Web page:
...As the MIT innovation in lighting suggests, there are possibilities yet undiscovered that regulators have not thought of. If you write detailed regulations about existing technologies, you are forestalling the possibilities that scientists and entrepreneurs will discover new ways of doing things in the future.

A vast regulatory apparatus on cell phone technology in 1990 could never have imagined something like a modern cellphone. Regulations on digital commerce in 2000 might have stopped the rise of peer-to-peer services like Uber. Indeed, one of the reasons that the digital world is so innovative is precisely because the regulators haven’t yet caught up with the pace of innovation.

Regulations on technology freeze the status quo in place and make it permanent. How, for example, will regulations respond to the news that a new and improved form of incandescent bulb is possible? Early tests show it to be more efficient than the replacements which the regulations favor. Will there be a new vote, a rewrite of the law, a governing body that evaluates new lightbulbs, the same way we approach prescription drugs? None of this can possibly match the efficiency of a market process of trial and error, of experimentation, rejection, and adoption.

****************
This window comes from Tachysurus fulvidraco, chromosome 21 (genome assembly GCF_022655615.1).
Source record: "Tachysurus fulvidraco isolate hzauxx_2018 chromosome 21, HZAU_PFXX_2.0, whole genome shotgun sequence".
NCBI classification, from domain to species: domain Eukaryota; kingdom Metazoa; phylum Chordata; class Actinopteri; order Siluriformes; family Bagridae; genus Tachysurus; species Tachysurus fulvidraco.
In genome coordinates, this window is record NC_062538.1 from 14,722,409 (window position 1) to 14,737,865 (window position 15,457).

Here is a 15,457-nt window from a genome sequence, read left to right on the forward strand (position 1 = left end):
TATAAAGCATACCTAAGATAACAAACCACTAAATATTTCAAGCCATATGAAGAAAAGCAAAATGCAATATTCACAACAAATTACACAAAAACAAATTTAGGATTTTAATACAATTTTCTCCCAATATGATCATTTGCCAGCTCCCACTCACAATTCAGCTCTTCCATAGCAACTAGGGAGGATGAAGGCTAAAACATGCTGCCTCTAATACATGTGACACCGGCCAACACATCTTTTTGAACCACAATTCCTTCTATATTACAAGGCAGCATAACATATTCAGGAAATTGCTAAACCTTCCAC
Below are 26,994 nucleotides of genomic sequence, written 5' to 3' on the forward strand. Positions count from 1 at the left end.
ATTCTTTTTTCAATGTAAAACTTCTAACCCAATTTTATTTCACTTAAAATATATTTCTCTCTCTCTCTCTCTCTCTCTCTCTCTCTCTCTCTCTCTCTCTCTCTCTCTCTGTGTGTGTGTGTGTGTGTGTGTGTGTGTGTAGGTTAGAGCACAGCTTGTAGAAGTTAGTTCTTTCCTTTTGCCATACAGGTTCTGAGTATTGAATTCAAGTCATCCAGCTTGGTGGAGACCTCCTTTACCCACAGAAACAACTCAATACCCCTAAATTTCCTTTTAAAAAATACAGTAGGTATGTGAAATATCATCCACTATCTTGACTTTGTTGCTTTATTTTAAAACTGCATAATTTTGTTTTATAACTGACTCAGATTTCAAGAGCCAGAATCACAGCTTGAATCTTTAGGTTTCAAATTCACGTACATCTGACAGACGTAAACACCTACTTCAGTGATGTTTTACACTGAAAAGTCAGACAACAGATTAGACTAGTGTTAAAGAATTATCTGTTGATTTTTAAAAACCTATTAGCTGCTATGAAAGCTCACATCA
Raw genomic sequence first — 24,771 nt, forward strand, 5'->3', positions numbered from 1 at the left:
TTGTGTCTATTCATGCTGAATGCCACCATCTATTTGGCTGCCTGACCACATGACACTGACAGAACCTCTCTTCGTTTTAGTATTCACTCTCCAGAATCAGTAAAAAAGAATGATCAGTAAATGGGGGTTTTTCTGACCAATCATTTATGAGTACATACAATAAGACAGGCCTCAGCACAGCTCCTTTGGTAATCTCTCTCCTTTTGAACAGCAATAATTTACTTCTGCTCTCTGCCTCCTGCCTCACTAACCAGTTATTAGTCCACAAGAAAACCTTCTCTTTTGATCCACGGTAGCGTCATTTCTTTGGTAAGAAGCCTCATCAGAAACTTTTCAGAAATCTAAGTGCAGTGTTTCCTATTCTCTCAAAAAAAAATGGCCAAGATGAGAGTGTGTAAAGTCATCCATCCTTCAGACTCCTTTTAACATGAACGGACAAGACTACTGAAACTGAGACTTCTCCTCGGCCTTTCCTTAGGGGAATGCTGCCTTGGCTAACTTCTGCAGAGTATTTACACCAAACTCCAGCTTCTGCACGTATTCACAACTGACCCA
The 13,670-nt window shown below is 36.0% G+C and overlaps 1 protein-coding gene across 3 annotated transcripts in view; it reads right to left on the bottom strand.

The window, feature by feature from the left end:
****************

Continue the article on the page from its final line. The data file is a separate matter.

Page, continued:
In government, a ban is a ban, something to be enforced, not tweaked according to new discoveries and approaches.

Herein we see the problems with all attempts by government to tightly manage any technology. Bitcoin is a great example. As soon as the price began to rise and the crypto sector began to appear viable, government agencies got in the business of regulating them as if the sector was already taking a shape that would last forever. And because technology and industry are always on the move, there is never a rational time to intervene with the proclamation “this is how it shall always be.”

Regulatory interventions stop the progress of history by disabling the limitless possibilities of the human imagination.

By the time regulators get around to rethinking the incandescent, the industry will probably have moved on to something new and even better, something no one can imagine could exist today.
Read more here.

We are Americans

Thanks to David Adams

A day with my son in downtown Denver

Today featured a trip to downtown Denver with my alpha male sixteen-year-old son. First we worked out at the Rec Center, where Jon dead lifted 245 pounds, while his dad petered around with the lower weights. Next we each bought a cool summer hat at the Army Navy Surplus store. Then we shot pool at the Wynkoop Brewery, which was founded by now Governor John Hickenlooper.

Downtown was packed with people, many were families who had attended today's game between the Colorado Rockies and San Francisco Giants. It was a very relaxed atmosphere.
One more picture as we were leaving. Union Station is in the background and the Colorado sunset is just beginning.

Saturday, May 28, 2016